Recently, the U.S. Equal Employment Opportunity Commission (EEOC) adopted a new Strategic Enforcement Plan (SEP) setting forth its priorities and methods of enforcement for the next 4 years.
A key focus of the SEP continues to be systemic discrimination cases, in which the EEOC, on its own initiative, investigates an employer’s employment practices across its workforce. The EEOC is de-emphasizing charges of discrimination brought by individual employees in favor of agency-initiated class action-type cases. The SEP confirms that the EEOC will continue to coordinate among its offices to pursue systemic investigations and litigation against employers.
The SEP also identifies the below six target areas where the EEOC will focus its enforcement efforts.
1) Eliminating Barriers in Recruitment and Hiring. The EEOC believes that older workers, women, people with disabilities, and individuals in certain racial, ethnic, and religious groups continue to confront discriminatory policies at the recruitment and hiring stages. In particular, the EEOC intends to address exclusionary policies and practices, the channeling of individuals into specific jobs, restrictive application processes, and the use of screening tools such as pre-employment tests, background checks, and date-of-birth inquiries.
2) Protecting Immigrant, Migrant and Other Vulnerable Workers. Noting that immigrant, migrant, and other vulnerable workers are often unaware of or are unable to exercise their rights under the equal employment laws, the SEP states that the EEOC will target discriminatory practices and policies affecting these workers. Specifically, the EEOC will focus on disparate pay, job segregation, harassment, and trafficking.
3) Addressing Emerging and Developing Issues. The EEOC intends to prevent the spread of emerging discriminatory practices by promoting greater awareness and facilitating early, voluntary compliance with the law. The SEP has identified the following as emerging issues:
ADA coverage, reasonable accommodation, qualification standards, undue hardship, and direct threats;
accommodating pregnancy-related limitations under the Americans with Disabilities Act Amendments Act and the Pregnancy Discrimination Act; and
coverage of lesbian, gay, bisexual and transgender individuals under Title VII’s sex discrimination provisions, as they may apply.
4) Enforcing Equal Pay Laws. The EEOC will use directed investigations, among other strategies, to target compensation systems and practices that discriminate on the basis of gender.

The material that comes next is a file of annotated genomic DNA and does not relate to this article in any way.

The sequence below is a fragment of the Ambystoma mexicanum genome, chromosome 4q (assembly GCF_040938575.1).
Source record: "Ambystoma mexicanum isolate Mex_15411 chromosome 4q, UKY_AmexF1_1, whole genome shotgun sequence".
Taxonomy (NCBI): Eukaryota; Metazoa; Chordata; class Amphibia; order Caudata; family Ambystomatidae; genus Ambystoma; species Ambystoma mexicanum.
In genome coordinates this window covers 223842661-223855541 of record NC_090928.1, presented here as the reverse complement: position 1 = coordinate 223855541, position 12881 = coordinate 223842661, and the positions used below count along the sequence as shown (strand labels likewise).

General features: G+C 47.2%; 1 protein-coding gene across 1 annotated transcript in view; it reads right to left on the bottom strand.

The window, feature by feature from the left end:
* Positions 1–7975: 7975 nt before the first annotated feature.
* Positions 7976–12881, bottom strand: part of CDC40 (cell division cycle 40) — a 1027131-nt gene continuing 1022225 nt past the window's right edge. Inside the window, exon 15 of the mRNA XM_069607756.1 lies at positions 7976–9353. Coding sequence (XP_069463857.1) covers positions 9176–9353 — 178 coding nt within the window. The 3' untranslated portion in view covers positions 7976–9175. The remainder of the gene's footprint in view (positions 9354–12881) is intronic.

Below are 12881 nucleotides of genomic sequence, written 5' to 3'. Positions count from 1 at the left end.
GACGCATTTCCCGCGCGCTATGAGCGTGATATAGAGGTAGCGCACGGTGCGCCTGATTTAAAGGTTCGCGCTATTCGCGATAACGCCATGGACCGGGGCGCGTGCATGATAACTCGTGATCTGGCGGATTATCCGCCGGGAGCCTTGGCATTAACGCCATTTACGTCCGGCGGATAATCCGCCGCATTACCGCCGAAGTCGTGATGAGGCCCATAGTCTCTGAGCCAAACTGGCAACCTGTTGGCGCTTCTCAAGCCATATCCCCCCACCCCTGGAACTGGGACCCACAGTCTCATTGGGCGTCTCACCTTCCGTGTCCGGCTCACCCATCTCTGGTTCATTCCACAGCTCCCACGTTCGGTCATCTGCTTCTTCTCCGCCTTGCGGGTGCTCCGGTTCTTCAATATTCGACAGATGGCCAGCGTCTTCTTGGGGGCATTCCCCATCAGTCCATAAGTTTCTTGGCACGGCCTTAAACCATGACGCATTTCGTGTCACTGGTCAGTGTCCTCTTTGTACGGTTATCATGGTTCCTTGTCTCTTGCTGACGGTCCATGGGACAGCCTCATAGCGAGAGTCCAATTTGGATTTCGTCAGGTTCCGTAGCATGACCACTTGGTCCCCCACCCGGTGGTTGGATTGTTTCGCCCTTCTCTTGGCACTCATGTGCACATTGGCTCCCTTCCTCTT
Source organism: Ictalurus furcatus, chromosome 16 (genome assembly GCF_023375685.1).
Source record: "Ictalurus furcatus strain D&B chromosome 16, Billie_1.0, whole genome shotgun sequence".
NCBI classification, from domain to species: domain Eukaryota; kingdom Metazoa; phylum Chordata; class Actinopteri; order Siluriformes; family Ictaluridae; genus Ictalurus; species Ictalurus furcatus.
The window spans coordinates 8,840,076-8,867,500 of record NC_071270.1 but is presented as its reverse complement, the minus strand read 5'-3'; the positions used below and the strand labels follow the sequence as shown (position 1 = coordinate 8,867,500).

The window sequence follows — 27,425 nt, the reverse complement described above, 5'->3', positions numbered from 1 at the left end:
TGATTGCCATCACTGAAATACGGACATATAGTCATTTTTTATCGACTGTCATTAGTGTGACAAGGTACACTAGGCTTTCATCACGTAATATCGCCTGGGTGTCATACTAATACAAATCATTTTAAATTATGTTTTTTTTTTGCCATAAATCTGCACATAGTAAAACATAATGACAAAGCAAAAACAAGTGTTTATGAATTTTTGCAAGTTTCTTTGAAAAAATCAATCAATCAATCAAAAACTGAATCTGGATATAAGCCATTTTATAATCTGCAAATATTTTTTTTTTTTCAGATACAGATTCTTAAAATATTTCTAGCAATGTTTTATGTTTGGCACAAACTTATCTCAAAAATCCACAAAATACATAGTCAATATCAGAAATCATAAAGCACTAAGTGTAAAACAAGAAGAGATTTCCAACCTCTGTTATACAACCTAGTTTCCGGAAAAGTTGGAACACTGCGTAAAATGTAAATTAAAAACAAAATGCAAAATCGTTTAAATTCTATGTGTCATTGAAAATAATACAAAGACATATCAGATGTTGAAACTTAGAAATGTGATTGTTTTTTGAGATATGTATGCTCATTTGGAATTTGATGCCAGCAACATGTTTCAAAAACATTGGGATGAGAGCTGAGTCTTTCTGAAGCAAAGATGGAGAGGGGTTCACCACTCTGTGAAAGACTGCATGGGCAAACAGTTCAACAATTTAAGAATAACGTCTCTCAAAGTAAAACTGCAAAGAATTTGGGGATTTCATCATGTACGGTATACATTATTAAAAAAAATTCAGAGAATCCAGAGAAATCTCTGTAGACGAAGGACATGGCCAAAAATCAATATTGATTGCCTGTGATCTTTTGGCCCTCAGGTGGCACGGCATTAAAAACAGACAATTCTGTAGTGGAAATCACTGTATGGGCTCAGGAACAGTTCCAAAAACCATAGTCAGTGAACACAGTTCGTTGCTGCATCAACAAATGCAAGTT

5) Preserving Access to the Legal System. The EEOC will also combat practices that it perceives as preventing individuals from exercising their rights under employment discrimination statutes or impeding the EEOC’s investigative or enforcement efforts. Such practices include: retaliatory actions, failure to retain records required by EEOC regulations, overly broad waivers, and settlement provisions that prohibit filing charges with the EEOC or providing information to assist in the investigation or prosecution of discrimination claims.
6) Preventing Harassment Through Systemic Enforcement and Targeted Outreach. With respect to unlawful harassment, the EEOC will emphasize the use of systemic enforcement. The SEP observes that harassment claims based on race, ethnicity, religion, age, and disability combined significantly outnumber sexual harassment claims.
The EEOC’s SEP presents a unique challenge for employers. The EEOC’s focus on systemic investigations, rather than individual claimants, means that employers are effectively being subjected to a “discrimination audit.” The EEOC conducts a broad investigation into the employer’s overall hiring and employment practices, rather than an individual incident. As the SEP highlights, certain policies that may give rise to a suspected systemic violation include background checks, automatic termination dates for persons out of work because of a disability, and pre-employment tests.
While it is impossible to predict whether an employer will be targeted by the EEOC, employers should review their EEO-1 reports for discrepancies that might be red flags and should assess whether charges brought by individual employees suggest that there is a larger pattern, such as multiple age discrimination claims relating to hiring or promotion.